The Wind and the Lion (1975)
Trailer-The Bridge On The River Kwai, China Syndrome
|Year Of Production||1975|
|Running Time||117:25 (Case: 119)|
|RSDL / Flipper||RSDL (55:18)||Cast & Crew|
|Region Coding||2,4,5||Directed By||John Milius|
Sony Pictures Home Entertain
|Pan & Scan/Full Frame||None||
English Dolby Digital 2.0 (192Kb/s)
French Dolby Digital 2.0 (192Kb/s)
German Dolby Digital 2.0 (192Kb/s)
Italian Dolby Digital 2.0 (192Kb/s)
Spanish Dolby Digital 2.0 (192Kb/s)
|Widescreen Aspect Ratio||2.35:1|
|Video Format||576i (PAL)|
|Original Aspect Ratio||2.35:1||Miscellaneous|
|Annoying Product Placement||No|
|Action In or After Credits||No|
Released in the same year as The Man Who Would Be King, this little-seen epic starring Sean Connery is a first class adventure film from Writer / Director John Milius. Milius, a military history buff in his spare time, uses an obscure factual incident as a catalyst to spin a tale of heroism and honour. Sean Connery is Mulay Achmed Mohammed el-Raisuli the Magnificent, an Arab chieftain determined to prevent the European powers from gaining a foothold in Morocco at the turn of the 20th Century. To this end, the Raisuli kidnaps an American Widow (Candice Bergen) and her children, thus setting in motion a chain of events that could ignite war.
The Wind And The Lion is an excellent action adventure, with stunning cinematography, epic battles, a rousing score and Sean Connery at his charismatic best. On paper, casting the Scottish thespian as an Arab leader might seem bizarre, but on screen the decision is nothing short of inspired. Connery is simply one of the great screen stars of the last 50 years and his presence transcends any limitations his familiar Scottish burr might inflict. Not to be outdone, both Candice Bergen as the widow and Brian Keith as President Theodore Roosevelt add further class to the proceedings with exceptional performances. In fact, one of this film's greatest virtues is its cast, with not a weak link to be found anywhere.
The film's heart lies in the relationship of The Raisuli and the widow Pedecaris. Intelligently written, their relationship goes from contempt to respect and affection without ever becoming overly sentimental or trite. As a writer, Milius has proven he is a force to be reckoned with. Apocalypse Now, Clear and Present Danger, Conan The Barbarian, Magnum Force and Jeremiah Johnson have all sprung from the pen of this gifted screenwriter. So it is not surprising that the screenplay found here is of equal quality. As a Director, Milius is capable of producing rousing adventures when given the chance, Conan The Barbarian being the most obvious example of Milius' gift for high adventure filmmaking. Conan would later cement Milius not only as a cult figure, but as a talented director able to produce visceral thrills and epic storytelling. The Wind And The Lion is cut from the same cloth as Conan, and although not as accomplished as the Cimmerian adventure it is a rousing tale all the same.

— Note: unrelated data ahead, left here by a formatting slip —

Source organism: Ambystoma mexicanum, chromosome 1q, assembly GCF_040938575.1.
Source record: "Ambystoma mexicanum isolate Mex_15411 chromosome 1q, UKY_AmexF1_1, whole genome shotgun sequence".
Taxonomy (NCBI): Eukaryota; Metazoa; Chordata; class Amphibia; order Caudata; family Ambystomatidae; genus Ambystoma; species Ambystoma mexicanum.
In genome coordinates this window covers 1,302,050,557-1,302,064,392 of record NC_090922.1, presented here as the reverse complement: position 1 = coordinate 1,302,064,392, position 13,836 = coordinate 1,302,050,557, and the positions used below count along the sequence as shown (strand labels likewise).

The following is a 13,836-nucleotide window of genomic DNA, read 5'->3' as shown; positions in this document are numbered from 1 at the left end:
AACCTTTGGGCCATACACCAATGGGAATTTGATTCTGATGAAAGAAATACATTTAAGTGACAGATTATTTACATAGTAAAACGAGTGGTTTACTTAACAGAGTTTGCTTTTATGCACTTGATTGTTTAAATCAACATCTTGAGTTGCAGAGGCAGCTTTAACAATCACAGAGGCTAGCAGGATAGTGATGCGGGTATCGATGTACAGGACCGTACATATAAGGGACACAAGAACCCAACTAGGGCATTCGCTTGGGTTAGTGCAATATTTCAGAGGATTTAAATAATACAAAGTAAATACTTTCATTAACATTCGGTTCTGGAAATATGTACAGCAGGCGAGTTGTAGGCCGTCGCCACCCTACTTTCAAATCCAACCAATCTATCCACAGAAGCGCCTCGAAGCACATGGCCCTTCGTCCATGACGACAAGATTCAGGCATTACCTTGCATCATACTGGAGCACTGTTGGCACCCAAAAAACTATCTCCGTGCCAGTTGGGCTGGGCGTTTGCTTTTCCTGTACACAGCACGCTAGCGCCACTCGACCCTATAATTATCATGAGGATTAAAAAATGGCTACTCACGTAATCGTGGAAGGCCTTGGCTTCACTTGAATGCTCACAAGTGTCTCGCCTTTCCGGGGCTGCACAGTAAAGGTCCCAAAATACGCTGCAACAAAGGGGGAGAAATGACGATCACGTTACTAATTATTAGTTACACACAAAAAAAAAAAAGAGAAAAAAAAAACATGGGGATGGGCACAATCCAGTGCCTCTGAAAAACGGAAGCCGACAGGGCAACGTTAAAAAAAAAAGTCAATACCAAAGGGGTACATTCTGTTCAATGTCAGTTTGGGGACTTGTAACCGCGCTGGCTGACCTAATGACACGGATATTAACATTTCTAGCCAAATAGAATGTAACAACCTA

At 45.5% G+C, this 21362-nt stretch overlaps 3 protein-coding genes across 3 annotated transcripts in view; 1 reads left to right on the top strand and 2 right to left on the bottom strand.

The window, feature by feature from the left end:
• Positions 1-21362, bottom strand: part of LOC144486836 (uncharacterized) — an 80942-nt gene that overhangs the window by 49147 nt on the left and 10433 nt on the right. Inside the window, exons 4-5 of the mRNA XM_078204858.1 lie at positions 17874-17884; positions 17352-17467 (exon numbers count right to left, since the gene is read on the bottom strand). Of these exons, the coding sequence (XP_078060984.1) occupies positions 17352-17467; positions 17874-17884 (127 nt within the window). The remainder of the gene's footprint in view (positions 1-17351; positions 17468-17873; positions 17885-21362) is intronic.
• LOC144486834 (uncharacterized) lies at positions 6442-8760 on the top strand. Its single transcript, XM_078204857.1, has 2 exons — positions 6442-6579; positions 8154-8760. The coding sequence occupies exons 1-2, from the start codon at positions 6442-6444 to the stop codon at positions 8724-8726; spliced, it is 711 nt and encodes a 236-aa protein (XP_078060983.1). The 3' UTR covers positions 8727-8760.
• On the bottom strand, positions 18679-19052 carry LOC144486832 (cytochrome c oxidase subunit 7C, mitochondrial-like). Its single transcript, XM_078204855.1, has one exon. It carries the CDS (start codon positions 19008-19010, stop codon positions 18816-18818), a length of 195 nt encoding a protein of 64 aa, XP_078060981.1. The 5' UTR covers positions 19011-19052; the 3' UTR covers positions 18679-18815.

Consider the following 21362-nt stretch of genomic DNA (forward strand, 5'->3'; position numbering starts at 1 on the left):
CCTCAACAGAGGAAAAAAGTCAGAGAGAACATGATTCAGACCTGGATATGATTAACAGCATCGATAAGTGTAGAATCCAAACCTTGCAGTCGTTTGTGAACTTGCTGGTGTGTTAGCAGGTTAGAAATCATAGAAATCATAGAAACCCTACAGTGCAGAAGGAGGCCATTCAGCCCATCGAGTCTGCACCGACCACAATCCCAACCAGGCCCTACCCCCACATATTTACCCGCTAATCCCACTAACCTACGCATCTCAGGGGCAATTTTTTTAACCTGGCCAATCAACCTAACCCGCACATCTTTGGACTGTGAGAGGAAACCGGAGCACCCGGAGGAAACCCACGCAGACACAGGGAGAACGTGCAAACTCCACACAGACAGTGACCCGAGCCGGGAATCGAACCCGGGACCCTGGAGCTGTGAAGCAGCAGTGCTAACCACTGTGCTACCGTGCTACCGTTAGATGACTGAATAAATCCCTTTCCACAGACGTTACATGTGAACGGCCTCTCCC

The Wind And The Lion is presented in its original aspect ratio of 2:35:1 and is 16x9 enhanced.
Sharpness levels are strong, with no aliasing or edge enhancement issues. Shadow detail is adequate and never loses depth. Grain was at the barest minimum and there were no low level noise problems.
Colours were natural, and in some cases vividly lush, showcasing cinematographer Billy Williams' colour palette to best effect.
What impressed me the most was the almost total lack of film artefacting that you would expect for a film of this vintage. First rate.
The RSDL layer change is at the 55:18 mark and is well placed.
The film has been given five audio tracks in English, French, German, Italian and Spanish. All are Dolby Digital 2.0 surround tracks.
Dialogue is always clear, and never drowned out by background noise. There were no audio sync issues.
The film's music is by the legendary Jerry Goldsmith, and it is absolutely thrilling. An epic film deserves an epic score. Thankfully, Goldsmith provides us with a great one.
Surround channel usage is minimal. I could not detect any directional effects. The score is the only sound to be consistently heard from the rear channels.
The subwoofer was somewhat lacking and needed stronger reverberation to enhance both the score and the action scenes.
|Surround Channel Use|
NOTE: To view non-R4 releases, your equipment needs to be multi-zone compatible and usually also NTSC compatible.
The Region 4 version of this DVD misses out on a 5.1 remastered audio soundtrack, an audio commentary from John Milius, a Vintage Featurette and the film's trailer.
The Region 1 version of this DVD misses out on nothing. The R1 version is the way to go.
The Wind And The Lion is a first class High Adventure film made with meticulous attention to detail. The cast and production values are superb, and the score by Mr Goldsmith thrills from the opening titles. It simply doesn't get better than this. The disc is a mixed bag. The picture quality is superb, but the audio is a let down. We get zero extras compared to the R1 counterpart. A real missed opportunity.
|DVD||Pioneer DV-535, using S-Video output|
|Display||LG 76cm Widescreen Flatron Television. Calibrated with Video Essentials. This display device is 16x9 capable.|
|Audio Decoder||Sony HT-K215. Calibrated with Video Essentials.|
|Speakers||fronts-paradigm titans, centre &rear Sony - radio parts subbie|